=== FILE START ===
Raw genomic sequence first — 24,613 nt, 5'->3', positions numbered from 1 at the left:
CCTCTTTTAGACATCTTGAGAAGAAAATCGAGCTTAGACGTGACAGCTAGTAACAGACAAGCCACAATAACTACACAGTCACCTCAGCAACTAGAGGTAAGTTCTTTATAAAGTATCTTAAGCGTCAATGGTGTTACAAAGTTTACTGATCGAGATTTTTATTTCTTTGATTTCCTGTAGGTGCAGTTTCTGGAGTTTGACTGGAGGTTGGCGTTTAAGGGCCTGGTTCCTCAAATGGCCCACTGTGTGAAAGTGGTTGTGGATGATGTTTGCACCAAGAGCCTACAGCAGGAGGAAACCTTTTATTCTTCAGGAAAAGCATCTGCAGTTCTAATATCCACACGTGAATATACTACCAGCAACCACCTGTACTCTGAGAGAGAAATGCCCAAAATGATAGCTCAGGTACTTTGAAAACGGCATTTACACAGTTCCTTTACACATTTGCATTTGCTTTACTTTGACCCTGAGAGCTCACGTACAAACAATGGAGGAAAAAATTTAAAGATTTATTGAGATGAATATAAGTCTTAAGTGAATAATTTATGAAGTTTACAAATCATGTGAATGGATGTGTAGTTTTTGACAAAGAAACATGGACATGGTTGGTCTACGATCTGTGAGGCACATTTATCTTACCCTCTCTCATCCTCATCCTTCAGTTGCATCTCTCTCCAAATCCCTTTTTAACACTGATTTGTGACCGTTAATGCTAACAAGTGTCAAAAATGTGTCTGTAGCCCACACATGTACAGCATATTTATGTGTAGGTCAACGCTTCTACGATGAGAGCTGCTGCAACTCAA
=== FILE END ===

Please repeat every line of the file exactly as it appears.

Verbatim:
Raw genomic sequence first — 24,613 nt, 5'->3', positions numbered from 1 at the left:
CCTCTTTTAGACATCTTGAGAAGAAAATCGAGCTTAGACGTGACAGCTAGTAACAGACAAGCCACAATAACTACACAGTCACCTCAGCAACTAGAGGTAAGTTCTTTATAAAGTATCTTAAGCGTCAATGGTGTTACAAAGTTTACTGATCGAGATTTTTATTTCTTTGATTTCCTGTAGGTGCAGTTTCTGGAGTTTGACTGGAGGTTGGCGTTTAAGGGCCTGGTTCCTCAAATGGCCCACTGTGTGAAAGTGGTTGTGGATGATGTTTGCACCAAGAGCCTACAGCAGGAGGAAACCTTTTATTCTTCAGGAAAAGCATCTGCAGTTCTAATATCCACACGTGAATATACTACCAGCAACCACCTGTACTCTGAGAGAGAAATGCCCAAAATGATAGCTCAGGTACTTTGAAAACGGCATTTACACAGTTCCTTTACACATTTGCATTTGCTTTACTTTGACCCTGAGAGCTCACGTACAAACAATGGAGGAAAAAATTTAAAGATTTATTGAGATGAATATAAGTCTTAAGTGAATAATTTATGAAGTTTACAAATCATGTGAATGGATGTGTAGTTTTTGACAAAGAAACATGGACATGGTTGGTCTACGATCTGTGAGGCACATTTATCTTACCCTCTCTCATCCTCATCCTTCAGTTGCATCTCTCTCCAAATCCCTTTTTAACACTGATTTGTGACCGTTAATGCTAACAAGTGTCAAAAATGTGTCTGTAGCCCACACATGTACAGCATATTTATGTGTAGGTCAACGCTTCTACGATGAGAGCTGCTGCAACTCAA